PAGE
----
Color My World: A Look at Color Displays

Twitter icon
Facebook icon
LinkedIn icon
e-mail icon
Google icon

Not too long ago, hospitals began to recognize the importance of digitizing their workflow.  They found it could save money, increase profits, and quicken diagnosis time by investing in hospital information systems, picture archiving and communications systems and electronic medical record systems. Color monitors and displays were mainly purchased for hospitals viewing stations. They were found to be esthetically pleasing when viewing EMR, HIS, and patient data; and monochrome displays could be found in diagnostic imaging to be used in conjunction with PACS. However, now color displays are now coming out of the back office and becoming highly useful tools in viewing diagnostic and even therapeutic images.

The use of color in medical imaging has proven to be highly effective and more widespread in the United States today. Companies such as Barco, Planar Systems, Siemens Display Technologies, NEC Display Solutions of America and Eizo Nanao Technologies have introduced color LCD monitors and projectors that are utilized across a variety of clinical specialties. These companies, along with others, recognized that the need for a variety of color displays was necessary to advance healthcare technology.

Defining color displays

There are two main types of color displays used today in the healthcare arena: medical grade and consumer grade. Medical grade color displays are most often purchased by hospitals for modalities such a nuclear medicine, computed tomography, positron emission tomography, ultrasound and magnetic resonance imaging as well as viewing images in cardiology. These medical grade color displays have a higher megapixel count, as opposed to their consumer grade counterparts. "Our facilities typically use three megapixel displays for diagnostic imaging and two megapixel displays for tech images," says Margery Sandner, PACS administrator for Sutter Health of Central Valley, Calif. Margery says that they have been implementing NEC monitors for applications such as nuclear medicine, ultrasound and cardiology in their organizations since 2004 and have found their use irreplaceable.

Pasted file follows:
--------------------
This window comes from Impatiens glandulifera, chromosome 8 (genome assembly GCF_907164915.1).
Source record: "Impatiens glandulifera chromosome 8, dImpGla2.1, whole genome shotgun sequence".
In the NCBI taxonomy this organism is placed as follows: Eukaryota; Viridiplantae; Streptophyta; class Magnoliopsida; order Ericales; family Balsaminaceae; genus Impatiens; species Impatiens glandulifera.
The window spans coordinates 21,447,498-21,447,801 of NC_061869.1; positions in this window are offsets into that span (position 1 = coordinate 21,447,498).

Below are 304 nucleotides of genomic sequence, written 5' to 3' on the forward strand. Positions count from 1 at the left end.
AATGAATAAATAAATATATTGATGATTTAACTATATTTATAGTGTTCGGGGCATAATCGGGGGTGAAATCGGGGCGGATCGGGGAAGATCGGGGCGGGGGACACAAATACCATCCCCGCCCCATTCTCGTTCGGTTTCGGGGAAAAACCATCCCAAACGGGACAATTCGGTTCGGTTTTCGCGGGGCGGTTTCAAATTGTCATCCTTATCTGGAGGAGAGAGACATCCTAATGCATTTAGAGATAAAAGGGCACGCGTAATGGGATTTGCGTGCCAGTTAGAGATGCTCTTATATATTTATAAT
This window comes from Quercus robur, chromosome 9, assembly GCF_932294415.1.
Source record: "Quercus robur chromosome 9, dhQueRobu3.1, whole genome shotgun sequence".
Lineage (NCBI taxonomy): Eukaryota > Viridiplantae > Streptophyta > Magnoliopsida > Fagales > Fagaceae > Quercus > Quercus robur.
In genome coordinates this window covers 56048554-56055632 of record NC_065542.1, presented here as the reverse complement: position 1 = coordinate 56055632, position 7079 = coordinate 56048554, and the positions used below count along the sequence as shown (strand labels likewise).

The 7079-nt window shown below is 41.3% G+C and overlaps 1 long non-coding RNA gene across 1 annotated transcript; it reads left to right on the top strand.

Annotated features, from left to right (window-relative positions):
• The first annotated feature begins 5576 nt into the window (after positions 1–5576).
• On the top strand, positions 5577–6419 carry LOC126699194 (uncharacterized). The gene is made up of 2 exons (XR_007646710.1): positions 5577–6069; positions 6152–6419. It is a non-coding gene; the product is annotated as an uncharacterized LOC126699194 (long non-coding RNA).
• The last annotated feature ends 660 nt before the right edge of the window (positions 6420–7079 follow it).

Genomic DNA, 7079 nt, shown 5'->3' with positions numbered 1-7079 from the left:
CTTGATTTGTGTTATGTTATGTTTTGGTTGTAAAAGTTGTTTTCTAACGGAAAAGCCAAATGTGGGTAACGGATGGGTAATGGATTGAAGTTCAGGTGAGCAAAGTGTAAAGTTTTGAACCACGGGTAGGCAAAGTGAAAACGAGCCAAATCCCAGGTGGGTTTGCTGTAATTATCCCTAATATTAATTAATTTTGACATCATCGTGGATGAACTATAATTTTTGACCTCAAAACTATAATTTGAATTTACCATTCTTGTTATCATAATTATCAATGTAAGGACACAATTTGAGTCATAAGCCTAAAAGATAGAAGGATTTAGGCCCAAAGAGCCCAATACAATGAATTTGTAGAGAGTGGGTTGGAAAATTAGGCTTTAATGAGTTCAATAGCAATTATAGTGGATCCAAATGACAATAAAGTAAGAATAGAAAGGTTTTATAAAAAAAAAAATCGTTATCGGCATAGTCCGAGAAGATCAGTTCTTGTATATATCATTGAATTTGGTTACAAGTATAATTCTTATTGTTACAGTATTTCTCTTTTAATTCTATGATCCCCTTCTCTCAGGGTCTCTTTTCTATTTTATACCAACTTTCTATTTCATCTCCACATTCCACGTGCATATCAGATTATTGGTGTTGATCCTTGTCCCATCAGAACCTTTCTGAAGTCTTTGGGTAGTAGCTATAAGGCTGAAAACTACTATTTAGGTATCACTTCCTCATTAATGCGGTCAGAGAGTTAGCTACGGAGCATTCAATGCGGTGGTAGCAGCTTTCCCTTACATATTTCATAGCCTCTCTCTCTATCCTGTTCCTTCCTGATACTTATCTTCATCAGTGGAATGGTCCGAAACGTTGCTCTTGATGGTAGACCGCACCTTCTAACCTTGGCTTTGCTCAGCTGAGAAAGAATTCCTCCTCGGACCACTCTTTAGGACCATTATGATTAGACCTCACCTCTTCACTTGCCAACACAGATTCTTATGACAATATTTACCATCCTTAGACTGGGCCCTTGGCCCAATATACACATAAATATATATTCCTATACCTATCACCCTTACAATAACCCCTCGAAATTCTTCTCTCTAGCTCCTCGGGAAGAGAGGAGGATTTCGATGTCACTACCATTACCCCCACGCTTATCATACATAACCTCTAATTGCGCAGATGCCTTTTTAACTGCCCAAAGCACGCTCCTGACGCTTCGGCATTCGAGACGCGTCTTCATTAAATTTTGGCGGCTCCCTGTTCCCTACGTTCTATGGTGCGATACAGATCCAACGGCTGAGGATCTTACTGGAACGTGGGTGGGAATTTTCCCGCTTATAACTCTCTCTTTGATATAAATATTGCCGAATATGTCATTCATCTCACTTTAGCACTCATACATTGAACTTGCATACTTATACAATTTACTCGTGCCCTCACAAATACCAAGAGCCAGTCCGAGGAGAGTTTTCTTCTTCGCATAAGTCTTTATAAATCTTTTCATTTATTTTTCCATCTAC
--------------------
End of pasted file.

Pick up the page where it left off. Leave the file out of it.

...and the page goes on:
Hospitals also purchase consumer grade color monitors with a smaller megapixel count for back office environments for web browsing, patient data look ups, or reviewing EMRs. Color displays have proven to be versatile and can be used with a wide array of other technologies, including PACS, patient monitoring, EMR, HIS and RIS.

Monochrome vs. color

Most hospitals in the United States continue to use grayscale displays for the majority of image viewing. Grayscale displays have been the mainstay due to their higher pixel counts. Color displays range between one and three megapixels while their grayscale cousins can go up to five. As a result, the contrast is sharper and the brightness is greater.

Few color medical displays have DICOM compatibility with the ability to display eight bits of grayscale per color (16 million colors). These displays usually come with a brightness of 400 cd/m2 and a typical contrast ratio of 400:1. Grayscale is currently leading the race in gradation smoothness and sharpness.

Because of this smoother gradation and better visibility, it is currently standard that mammography exams and most radiology exams, if digitized, must utilize grayscale display for diagnosis. However, color displays are being implemented for a wide array of uses today not only for viewing of patient and EMR data, but also for diagnostic procedures.

"The radiologists think that digital imaging used in conjunction with color displays is the way to go," says Sandner. "The color displays have made it easier to diagnose problems in areas such as ultrasound and nuclear medicine. For the procedures that involve cardiac patients, the diagnoses are easier to determine due to the ease of viewing with the color displays."

Grayscale monitors are predominantly used with modalities such as x-ray and mammography. Cancerous cells are easier to detect and more clearly seen using grayscale monitors. However, color displays are highly effective for CT, nuclear medicine, and other modalities that find 3D images with color increase the ease of diagnosing pathological issues that would be much harder to detect if using grayscale or manual film imaging.

Eizo's RadiForce Products are examples of color monitors that enable both accurate color and grayscale gradations that can be used by modalities such as MRI and PET and also utilize 3D image rendering.

Though most hospitals